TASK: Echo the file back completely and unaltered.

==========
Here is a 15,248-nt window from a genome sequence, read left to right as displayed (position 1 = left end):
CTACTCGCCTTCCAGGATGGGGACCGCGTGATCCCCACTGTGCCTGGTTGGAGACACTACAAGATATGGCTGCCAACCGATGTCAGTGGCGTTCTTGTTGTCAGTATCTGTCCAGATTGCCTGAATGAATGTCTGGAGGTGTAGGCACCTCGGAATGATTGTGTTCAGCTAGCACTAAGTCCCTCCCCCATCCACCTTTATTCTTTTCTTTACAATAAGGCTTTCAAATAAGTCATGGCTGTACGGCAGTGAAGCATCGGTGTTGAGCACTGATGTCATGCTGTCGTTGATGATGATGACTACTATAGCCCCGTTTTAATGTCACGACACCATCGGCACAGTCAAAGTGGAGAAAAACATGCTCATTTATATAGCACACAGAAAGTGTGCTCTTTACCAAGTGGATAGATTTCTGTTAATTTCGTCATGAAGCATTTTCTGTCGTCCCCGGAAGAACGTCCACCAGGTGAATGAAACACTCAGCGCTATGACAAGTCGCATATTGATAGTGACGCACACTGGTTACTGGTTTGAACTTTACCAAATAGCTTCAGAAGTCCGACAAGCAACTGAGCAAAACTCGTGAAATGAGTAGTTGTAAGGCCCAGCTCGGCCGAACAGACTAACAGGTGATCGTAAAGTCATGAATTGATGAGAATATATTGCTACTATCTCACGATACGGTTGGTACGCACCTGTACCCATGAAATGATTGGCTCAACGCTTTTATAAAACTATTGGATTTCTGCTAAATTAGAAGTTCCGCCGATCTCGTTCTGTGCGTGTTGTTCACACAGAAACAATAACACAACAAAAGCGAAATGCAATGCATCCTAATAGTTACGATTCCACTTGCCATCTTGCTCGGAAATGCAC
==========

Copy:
Here is a 15,248-nt window from a genome sequence, read left to right as displayed (position 1 = left end):
CTACTCGCCTTCCAGGATGGGGACCGCGTGATCCCCACTGTGCCTGGTTGGAGACACTACAAGATATGGCTGCCAACCGATGTCAGTGGCGTTCTTGTTGTCAGTATCTGTCCAGATTGCCTGAATGAATGTCTGGAGGTGTAGGCACCTCGGAATGATTGTGTTCAGCTAGCACTAAGTCCCTCCCCCATCCACCTTTATTCTTTTCTTTACAATAAGGCTTTCAAATAAGTCATGGCTGTACGGCAGTGAAGCATCGGTGTTGAGCACTGATGTCATGCTGTCGTTGATGATGATGACTACTATAGCCCCGTTTTAATGTCACGACACCATCGGCACAGTCAAAGTGGAGAAAAACATGCTCATTTATATAGCACACAGAAAGTGTGCTCTTTACCAAGTGGATAGATTTCTGTTAATTTCGTCATGAAGCATTTTCTGTCGTCCCCGGAAGAACGTCCACCAGGTGAATGAAACACTCAGCGCTATGACAAGTCGCATATTGATAGTGACGCACACTGGTTACTGGTTTGAACTTTACCAAATAGCTTCAGAAGTCCGACAAGCAACTGAGCAAAACTCGTGAAATGAGTAGTTGTAAGGCCCAGCTCGGCCGAACAGACTAACAGGTGATCGTAAAGTCATGAATTGATGAGAATATATTGCTACTATCTCACGATACGGTTGGTACGCACCTGTACCCATGAAATGATTGGCTCAACGCTTTTATAAAACTATTGGATTTCTGCTAAATTAGAAGTTCCGCCGATCTCGTTCTGTGCGTGTTGTTCACACAGAAACAATAACACAACAAAAGCGAAATGCAATGCATCCTAATAGTTACGATTCCACTTGCCATCTTGCTCGGAAATGCAC